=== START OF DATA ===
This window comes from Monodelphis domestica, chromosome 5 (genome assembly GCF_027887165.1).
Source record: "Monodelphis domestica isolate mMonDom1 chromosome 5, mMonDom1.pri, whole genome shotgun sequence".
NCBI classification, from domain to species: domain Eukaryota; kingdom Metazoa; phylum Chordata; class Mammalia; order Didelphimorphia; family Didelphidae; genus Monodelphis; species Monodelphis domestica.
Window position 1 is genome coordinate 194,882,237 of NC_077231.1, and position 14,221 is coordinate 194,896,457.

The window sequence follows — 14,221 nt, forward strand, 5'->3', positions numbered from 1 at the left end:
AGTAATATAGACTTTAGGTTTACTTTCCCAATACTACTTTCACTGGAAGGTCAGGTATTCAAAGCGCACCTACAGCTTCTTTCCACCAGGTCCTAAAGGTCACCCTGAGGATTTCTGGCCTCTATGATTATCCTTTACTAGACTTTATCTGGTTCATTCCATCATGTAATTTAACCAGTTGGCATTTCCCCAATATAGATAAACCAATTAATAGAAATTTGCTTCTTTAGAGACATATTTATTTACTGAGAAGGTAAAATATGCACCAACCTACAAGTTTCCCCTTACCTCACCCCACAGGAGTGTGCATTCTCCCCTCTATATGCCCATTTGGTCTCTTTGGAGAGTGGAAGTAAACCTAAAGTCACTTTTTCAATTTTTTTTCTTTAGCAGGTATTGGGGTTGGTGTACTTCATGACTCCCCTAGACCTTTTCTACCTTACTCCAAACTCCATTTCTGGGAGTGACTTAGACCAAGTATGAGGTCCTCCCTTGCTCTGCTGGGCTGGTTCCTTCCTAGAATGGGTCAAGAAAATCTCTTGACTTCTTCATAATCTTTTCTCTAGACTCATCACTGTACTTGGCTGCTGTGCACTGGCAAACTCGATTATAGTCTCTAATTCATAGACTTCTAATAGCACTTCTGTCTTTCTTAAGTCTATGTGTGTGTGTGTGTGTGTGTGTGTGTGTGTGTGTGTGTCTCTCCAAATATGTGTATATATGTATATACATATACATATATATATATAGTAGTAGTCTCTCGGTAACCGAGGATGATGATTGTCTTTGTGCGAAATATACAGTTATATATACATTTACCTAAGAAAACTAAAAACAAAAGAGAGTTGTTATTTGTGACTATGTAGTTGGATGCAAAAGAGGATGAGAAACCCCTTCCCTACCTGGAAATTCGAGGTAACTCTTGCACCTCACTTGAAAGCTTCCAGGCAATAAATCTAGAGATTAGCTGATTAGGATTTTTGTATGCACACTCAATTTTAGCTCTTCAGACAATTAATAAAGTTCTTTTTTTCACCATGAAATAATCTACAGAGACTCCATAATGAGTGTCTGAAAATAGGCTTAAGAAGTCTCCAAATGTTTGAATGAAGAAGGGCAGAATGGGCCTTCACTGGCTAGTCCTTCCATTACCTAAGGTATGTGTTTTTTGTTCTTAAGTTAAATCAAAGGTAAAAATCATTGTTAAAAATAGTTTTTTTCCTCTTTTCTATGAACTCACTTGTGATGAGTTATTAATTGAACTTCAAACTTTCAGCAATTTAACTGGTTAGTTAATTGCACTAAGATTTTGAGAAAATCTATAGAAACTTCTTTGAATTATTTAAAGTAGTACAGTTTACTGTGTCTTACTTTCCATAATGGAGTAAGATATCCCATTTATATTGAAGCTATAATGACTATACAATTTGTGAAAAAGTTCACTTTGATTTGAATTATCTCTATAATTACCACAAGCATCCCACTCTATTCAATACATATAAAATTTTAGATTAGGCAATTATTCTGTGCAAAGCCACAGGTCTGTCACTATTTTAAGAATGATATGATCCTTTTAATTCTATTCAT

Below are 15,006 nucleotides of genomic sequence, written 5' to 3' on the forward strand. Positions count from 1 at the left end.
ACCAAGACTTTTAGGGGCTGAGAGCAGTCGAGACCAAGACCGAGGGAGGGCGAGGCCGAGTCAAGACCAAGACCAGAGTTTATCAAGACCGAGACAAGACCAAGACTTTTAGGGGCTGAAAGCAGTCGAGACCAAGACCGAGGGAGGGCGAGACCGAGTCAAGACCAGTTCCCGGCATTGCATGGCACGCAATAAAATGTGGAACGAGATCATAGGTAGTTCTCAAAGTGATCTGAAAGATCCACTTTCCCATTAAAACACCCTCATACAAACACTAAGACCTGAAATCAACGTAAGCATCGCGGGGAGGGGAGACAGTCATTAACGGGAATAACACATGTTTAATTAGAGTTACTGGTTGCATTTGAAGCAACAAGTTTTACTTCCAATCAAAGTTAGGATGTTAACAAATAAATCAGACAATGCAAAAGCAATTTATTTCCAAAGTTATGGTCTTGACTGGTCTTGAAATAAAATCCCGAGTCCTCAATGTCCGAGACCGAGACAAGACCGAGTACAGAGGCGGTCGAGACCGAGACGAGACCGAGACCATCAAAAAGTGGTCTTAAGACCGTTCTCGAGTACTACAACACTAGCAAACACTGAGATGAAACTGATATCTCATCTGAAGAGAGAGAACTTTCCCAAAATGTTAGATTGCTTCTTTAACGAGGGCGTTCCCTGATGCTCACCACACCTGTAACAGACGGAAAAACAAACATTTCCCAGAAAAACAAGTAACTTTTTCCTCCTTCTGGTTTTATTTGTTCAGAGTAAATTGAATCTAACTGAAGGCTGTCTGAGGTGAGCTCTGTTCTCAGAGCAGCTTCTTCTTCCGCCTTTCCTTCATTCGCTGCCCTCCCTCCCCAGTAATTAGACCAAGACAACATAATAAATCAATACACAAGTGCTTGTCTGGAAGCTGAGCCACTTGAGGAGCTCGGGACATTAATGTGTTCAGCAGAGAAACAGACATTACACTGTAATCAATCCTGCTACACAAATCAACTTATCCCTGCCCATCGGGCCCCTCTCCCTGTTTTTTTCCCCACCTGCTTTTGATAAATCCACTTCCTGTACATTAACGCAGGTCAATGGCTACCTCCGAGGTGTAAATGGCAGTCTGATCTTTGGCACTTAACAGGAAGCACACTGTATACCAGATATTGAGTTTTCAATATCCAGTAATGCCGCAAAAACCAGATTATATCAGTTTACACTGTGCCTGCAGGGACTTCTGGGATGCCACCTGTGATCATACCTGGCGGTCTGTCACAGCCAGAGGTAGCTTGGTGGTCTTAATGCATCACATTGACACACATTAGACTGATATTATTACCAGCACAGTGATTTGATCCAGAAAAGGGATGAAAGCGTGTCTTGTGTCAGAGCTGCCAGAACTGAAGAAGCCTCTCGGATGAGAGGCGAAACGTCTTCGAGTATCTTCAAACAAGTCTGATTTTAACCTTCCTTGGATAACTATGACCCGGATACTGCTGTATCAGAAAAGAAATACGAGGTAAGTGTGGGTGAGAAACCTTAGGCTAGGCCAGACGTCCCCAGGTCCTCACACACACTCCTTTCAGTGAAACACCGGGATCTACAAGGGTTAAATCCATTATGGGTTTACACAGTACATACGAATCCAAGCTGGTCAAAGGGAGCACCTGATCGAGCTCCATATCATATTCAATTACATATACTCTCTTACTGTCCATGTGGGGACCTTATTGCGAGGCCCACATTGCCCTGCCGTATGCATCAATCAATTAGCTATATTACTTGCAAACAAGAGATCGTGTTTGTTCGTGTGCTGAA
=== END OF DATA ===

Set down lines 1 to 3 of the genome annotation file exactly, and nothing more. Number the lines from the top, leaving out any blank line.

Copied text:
This window comes from Monodelphis domestica, chromosome 5 (genome assembly GCF_027887165.1).
Source record: "Monodelphis domestica isolate mMonDom1 chromosome 5, mMonDom1.pri, whole genome shotgun sequence".
NCBI classification, from domain to species: domain Eukaryota; kingdom Metazoa; phylum Chordata; class Mammalia; order Didelphimorphia; family Didelphidae; genus Monodelphis; species Monodelphis domestica.